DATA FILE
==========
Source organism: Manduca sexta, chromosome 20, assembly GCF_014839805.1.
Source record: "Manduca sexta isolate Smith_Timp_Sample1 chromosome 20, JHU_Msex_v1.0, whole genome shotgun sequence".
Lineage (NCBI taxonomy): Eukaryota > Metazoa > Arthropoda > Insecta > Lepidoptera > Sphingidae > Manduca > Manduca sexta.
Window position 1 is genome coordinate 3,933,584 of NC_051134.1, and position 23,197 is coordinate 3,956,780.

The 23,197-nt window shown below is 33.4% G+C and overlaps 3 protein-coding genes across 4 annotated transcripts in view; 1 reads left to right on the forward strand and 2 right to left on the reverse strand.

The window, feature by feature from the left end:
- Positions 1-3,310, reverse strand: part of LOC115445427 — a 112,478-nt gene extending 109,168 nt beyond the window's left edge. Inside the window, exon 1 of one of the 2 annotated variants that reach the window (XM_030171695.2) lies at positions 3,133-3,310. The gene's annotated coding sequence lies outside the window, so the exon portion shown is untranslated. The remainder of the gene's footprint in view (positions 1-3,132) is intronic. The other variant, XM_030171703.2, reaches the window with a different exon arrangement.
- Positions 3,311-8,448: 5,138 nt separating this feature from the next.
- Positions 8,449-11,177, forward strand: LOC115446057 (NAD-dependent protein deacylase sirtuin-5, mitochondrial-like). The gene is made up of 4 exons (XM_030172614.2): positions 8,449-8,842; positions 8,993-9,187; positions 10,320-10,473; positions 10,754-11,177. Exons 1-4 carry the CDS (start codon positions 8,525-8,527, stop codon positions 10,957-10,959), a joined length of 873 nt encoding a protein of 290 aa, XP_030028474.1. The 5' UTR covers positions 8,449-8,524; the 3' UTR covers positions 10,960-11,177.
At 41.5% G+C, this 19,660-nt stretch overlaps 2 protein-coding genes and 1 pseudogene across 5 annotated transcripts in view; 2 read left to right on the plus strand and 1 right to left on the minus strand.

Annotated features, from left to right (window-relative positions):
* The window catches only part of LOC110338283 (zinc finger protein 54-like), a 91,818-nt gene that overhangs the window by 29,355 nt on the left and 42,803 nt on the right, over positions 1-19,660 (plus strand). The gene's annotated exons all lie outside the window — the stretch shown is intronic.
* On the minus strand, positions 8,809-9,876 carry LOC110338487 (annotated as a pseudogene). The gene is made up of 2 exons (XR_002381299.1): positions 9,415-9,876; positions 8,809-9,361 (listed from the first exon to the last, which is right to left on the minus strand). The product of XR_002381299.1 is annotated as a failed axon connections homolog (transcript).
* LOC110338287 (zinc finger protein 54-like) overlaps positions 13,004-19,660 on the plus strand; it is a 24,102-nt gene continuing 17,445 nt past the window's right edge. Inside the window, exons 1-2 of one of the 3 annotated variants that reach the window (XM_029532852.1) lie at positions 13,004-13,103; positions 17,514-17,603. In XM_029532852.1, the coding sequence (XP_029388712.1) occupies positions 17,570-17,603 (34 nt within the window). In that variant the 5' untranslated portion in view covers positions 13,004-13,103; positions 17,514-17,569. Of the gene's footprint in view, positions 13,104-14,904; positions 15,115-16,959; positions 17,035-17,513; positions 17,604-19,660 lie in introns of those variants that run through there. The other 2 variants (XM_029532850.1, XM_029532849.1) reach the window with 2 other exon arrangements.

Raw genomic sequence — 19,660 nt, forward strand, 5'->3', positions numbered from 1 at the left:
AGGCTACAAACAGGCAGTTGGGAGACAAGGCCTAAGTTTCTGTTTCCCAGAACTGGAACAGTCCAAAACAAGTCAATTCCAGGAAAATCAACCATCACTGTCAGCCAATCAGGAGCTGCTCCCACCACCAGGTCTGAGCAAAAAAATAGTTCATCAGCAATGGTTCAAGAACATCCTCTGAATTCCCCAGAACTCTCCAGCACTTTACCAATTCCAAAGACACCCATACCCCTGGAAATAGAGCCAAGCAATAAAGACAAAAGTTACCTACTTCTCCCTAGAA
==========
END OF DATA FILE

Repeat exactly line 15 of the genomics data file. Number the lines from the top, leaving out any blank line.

Raw genomic sequence — 19,660 nt, forward strand, 5'->3', positions numbered from 1 at the left: